Lowell Downing, by his attorney, has presented a "Motion to Vacate Sentence" alleging ineffective assistance of counsel. Downing was convicted by a jury on November 17, 1978 at Criminal No. 78-82-2 for violating § 841(a)(1), Title 21 U.S.C.A., i. e., for unlawfully distributing and possessing with intent to distribute a quantity of cocaine. The evidence in support of conviction was overwhelming. A sentence of a $ 2,000 fine and imprisonment for eight years, and a special parole term of three years, was imposed.
On appeal, the conviction was affirmed on February 15, 1980. United States v. Downing, 615 F.2d 1354 (3rd Cir.1980).
An evidentiary hearing on the Motion to Vacate Sentence was held on May 7, 1980. Downing has been at liberty upon posting a $ 25,000 surety bond.
In view of Downing's insistence upon a jury trial despite his admission of the facts implicating him, in our opinion the Motion to Vacate because of ineffective assistance of counsel should be denied.
From the record and testimony at the hearing, the court makes the following findings of fact and conclusions of law:
After his arrest, Downing retained Attorney Larry P. Gaitens to represent him. A trial was fixed for June 27, 1978 and a jury was selected. Thereupon, Downing changed his plea from not guilty to guilty. The reason he gave was that he did not want to be sent to prison. Attorney Gaitens had advised him that if found guilty, he would likely be sentenced to prison, but if he pleaded guilty and agreed to cooperate with the prosecution a plea agreement might be obtained with a recommendation for probation. The prosecution was convinced from out-of-court statements made by Downing and his co-defendant Robert Solomon that Downing was an active distributor of cocaine and Solomon was one of his agents. Downing told the law enforcement officers that his supply of cocaine was from "Mexican brothers" in New York named Riccord or Rico.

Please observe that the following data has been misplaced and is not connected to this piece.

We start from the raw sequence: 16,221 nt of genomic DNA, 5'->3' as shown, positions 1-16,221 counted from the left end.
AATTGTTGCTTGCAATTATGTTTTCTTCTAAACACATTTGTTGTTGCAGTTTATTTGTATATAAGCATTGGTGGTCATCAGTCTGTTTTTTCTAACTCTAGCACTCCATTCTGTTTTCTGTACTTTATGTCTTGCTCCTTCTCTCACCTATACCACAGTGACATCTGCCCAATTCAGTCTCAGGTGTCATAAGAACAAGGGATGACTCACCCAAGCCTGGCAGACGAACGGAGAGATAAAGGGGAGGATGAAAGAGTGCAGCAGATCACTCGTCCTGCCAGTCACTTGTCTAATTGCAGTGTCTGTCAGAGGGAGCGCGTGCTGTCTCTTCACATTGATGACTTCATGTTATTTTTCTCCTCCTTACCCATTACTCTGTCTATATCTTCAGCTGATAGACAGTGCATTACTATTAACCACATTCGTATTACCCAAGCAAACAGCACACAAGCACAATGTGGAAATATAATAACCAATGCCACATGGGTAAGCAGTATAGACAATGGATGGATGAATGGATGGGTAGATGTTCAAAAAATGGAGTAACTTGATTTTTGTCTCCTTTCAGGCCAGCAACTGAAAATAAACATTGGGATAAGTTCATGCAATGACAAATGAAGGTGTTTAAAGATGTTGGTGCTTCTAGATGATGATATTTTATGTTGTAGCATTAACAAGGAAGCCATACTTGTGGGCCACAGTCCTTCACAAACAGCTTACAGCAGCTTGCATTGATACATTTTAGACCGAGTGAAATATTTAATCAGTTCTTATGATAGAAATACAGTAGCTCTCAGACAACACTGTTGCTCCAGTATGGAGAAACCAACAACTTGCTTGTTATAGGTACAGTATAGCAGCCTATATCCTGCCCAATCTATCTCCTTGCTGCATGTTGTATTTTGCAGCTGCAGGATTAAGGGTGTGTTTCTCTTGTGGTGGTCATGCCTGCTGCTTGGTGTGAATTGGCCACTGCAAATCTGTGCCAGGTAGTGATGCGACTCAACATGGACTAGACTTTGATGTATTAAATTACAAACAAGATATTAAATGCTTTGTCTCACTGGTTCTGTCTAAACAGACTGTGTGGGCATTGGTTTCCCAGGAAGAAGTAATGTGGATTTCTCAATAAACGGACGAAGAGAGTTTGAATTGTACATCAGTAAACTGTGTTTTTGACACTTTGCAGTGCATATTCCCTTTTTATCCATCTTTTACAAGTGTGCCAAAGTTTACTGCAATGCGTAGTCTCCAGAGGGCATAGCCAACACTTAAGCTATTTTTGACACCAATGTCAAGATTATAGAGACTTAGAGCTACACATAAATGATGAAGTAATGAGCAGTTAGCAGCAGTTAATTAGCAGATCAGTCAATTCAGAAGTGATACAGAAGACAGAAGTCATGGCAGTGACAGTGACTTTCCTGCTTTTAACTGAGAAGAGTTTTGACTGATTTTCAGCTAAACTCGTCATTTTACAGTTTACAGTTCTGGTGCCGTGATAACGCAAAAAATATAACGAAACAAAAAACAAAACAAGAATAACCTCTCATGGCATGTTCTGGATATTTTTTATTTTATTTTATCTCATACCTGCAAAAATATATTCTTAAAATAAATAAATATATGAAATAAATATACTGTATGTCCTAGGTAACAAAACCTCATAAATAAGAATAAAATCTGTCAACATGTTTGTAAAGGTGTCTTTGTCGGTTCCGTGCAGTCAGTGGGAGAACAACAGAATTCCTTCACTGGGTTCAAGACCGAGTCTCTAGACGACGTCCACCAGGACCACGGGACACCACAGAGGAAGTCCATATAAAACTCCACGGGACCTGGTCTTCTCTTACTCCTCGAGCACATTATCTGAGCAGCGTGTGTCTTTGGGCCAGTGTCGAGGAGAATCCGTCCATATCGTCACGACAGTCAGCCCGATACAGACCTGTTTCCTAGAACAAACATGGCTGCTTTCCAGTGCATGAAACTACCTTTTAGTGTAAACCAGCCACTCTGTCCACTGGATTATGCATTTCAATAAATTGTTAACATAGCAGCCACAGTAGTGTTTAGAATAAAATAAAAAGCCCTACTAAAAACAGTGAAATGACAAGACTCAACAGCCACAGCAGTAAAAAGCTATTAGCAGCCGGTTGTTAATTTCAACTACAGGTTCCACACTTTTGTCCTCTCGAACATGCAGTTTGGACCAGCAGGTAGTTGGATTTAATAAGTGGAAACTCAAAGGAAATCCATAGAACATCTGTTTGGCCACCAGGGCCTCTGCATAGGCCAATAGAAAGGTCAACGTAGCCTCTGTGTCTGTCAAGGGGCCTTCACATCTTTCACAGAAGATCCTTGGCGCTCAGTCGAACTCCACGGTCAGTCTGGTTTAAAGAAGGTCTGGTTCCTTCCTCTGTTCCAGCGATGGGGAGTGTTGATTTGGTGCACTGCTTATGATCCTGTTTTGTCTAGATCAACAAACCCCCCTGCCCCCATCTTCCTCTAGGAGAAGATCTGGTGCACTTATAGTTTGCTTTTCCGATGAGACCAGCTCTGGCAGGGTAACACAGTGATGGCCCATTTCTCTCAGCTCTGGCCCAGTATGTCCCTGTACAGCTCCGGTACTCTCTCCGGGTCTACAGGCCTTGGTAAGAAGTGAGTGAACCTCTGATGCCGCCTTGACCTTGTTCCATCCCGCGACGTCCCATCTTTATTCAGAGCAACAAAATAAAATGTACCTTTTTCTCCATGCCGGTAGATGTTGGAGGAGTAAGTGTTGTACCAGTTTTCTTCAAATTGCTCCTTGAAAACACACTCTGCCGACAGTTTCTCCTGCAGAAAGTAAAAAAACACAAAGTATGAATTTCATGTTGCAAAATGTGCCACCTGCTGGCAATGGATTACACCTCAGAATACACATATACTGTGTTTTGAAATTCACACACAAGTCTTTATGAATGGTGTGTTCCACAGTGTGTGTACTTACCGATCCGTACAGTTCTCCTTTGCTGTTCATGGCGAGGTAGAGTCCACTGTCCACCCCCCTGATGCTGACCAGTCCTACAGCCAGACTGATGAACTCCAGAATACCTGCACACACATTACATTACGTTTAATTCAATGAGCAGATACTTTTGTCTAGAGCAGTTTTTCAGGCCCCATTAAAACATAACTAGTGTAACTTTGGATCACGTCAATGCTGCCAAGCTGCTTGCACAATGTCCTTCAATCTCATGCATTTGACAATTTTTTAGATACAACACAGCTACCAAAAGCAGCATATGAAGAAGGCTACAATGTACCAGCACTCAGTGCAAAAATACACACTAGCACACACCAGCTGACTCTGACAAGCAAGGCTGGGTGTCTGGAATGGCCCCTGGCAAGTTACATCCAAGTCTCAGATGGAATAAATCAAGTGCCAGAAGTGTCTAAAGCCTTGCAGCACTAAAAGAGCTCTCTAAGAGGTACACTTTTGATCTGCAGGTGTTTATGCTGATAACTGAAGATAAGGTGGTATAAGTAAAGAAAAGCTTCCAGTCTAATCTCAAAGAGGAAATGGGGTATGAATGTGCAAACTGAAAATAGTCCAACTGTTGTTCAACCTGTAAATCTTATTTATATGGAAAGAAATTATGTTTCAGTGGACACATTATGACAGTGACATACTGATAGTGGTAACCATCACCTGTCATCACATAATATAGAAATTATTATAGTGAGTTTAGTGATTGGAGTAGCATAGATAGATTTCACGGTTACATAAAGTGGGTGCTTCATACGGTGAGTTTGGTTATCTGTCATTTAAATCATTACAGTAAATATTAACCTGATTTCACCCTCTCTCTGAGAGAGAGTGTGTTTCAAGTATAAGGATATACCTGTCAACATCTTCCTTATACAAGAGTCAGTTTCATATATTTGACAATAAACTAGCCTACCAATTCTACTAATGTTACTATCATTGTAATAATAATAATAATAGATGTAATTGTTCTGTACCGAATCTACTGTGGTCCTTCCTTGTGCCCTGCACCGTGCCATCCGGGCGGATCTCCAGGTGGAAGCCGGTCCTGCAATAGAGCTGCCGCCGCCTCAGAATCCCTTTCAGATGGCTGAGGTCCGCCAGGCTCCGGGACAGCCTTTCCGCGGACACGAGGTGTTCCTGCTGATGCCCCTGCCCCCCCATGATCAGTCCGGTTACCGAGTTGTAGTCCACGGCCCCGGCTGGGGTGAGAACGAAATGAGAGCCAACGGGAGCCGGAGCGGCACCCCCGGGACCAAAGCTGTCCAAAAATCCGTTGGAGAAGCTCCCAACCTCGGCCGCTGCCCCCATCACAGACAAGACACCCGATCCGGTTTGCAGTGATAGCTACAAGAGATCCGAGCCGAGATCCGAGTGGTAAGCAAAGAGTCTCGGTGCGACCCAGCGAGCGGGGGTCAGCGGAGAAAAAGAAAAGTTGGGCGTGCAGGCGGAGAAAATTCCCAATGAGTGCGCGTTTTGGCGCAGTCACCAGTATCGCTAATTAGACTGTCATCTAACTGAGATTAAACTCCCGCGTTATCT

After consultation between Attorney Gaitens and the prosecution, a plea agreement was entered into that if Downing would cooperate and make contact with Rico in New York and purchase cocaine in cooperation with a D.E.A. undercover agent, the prosecution would recommend probation.
Accordingly, the sentencing date was delayed until October 10, 1978 to enable Downing to perform his agreement of cooperation. However, Downing changed his mind and refused to cooperate. No reason was given, but without doubt the proposed cooperation would have been dangerous.
Since he refused to cooperate. Downing thereupon wanted a trial by jury and retained Attorney J. Roi Jones to request the court to withdraw his plea of guilty. Attorney Gaitens withdrew his appearance. A hearing was held on October 19, 1978. At the hearing, Downing emphasized he had a "valid defense" and the court granted his motion to withdraw his plea of guilty. Trial was fixed for November 15, 1978.
As heretofore stated, at the subsequent trial Downing was convicted, appealed and now moves to vacate the sentence and re-enter his plea of guilty on the ground that his trial attorney Jones provided ineffective assistance.
The decision to withdraw his plea of guilty and stand trial was an independent decision on the part of Downing when he declined to perform the agreed-upon cooperation with the D.E.A. agents. He emphasized to the court he had a valid defense which he did not disclose to the court or to the prosecution. At the trial Downing and his counsel tried to convince the jury that Downing was merely trying to do a favor for his friend, Solomon, by going to a certain house, receiving a bag for Solomon containing marijuana, and delivering it to Solomon. However, when Downing opened the bag to make a marijuana "joint"